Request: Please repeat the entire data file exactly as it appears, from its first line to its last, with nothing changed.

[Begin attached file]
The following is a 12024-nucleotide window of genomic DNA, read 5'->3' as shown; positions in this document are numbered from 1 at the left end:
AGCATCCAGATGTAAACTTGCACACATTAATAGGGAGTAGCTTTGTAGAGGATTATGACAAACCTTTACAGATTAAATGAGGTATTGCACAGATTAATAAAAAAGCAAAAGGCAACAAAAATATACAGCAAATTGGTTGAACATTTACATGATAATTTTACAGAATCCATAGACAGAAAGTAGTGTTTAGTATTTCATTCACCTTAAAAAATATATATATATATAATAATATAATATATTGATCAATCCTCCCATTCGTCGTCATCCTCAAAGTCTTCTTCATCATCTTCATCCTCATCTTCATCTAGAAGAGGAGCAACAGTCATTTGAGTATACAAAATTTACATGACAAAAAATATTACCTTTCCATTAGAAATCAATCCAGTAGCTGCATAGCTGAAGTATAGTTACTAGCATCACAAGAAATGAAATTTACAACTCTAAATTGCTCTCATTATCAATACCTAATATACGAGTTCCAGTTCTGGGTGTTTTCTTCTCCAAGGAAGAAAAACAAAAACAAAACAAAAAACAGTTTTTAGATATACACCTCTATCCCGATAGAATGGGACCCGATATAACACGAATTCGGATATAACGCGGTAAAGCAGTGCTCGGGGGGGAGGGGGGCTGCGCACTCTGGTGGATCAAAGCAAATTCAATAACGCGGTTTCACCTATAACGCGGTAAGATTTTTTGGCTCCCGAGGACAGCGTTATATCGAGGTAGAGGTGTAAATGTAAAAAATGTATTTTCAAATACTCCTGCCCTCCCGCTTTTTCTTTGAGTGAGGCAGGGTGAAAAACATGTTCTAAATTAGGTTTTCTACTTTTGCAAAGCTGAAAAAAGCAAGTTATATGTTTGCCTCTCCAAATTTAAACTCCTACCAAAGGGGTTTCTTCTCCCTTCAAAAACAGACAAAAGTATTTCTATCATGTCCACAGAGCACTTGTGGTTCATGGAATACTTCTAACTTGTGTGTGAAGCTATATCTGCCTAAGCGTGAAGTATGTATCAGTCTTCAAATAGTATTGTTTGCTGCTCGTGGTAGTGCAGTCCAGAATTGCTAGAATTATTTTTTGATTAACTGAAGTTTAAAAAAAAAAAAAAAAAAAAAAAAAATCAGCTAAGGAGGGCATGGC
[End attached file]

The following is a 12024-nucleotide window of genomic DNA, read 5'->3' as shown; positions in this document are numbered from 1 at the left end:
AGCATCCAGATGTAAACTTGCACACATTAATAGGGAGTAGCTTTGTAGAGGATTATGACAAACCTTTACAGATTAAATGAGGTATTGCACAGATTAATAAAAAAGCAAAAGGCAACAAAAATATACAGCAAATTGGTTGAACATTTACATGATAATTTTACAGAATCCATAGACAGAAAGTAGTGTTTAGTATTTCATTCACCTTAAAAAATATATATATATATAATAATATAATATATTGATCAATCCTCCCATTCGTCGTCATCCTCAAAGTCTTCTTCATCATCTTCATCCTCATCTTCATCTAGAAGAGGAGCAACAGTCATTTGAGTATACAAAATTTACATGACAAAAAATATTACCTTTCCATTAGAAATCAATCCAGTAGCTGCATAGCTGAAGTATAGTTACTAGCATCACAAGAAATGAAATTTACAACTCTAAATTGCTCTCATTATCAATACCTAATATACGAGTTCCAGTTCTGGGTGTTTTCTTCTCCAAGGAAGAAAAACAAAAACAAAACAAAAAACAGTTTTTAGATATACACCTCTATCCCGATAGAATGGGACCCGATATAACACGAATTCGGATATAACGCGGTAAAGCAGTGCTCGGGGGGGAGGGGGGCTGCGCACTCTGGTGGATCAAAGCAAATTCAATAACGCGGTTTCACCTATAACGCGGTAAGATTTTTTGGCTCCCGAGGACAGCGTTATATCGAGGTAGAGGTGTAAATGTAAAAAATGTATTTTCAAATACTCCTGCCCTCCCGCTTTTTCTTTGAGTGAGGCAGGGTGAAAAACATGTTCTAAATTAGGTTTTCTACTTTTGCAAAGCTGAAAAAAGCAAGTTATATGTTTGCCTCTCCAAATTTAAACTCCTACCAAAGGGGTTTCTTCTCCCTTCAAAAACAGACAAAAGTATTTCTATCATGTCCACAGAGCACTTGTGGTTCATGGAATACTTCTAACTTGTGTGTGAAGCTATATCTGCCTAAGCGTGAAGTATGTATCAGTCTTCAAATAGTATTGTTTGCTGCTCGTGGTAGTGCAGTCCAGAATTGCTAGAATTATTTTTTGATTAACTGAAGTTTAAAAAAAAAAAAAAAAAAAAAAAAAATCAGCTAAGGAGGGCATGGC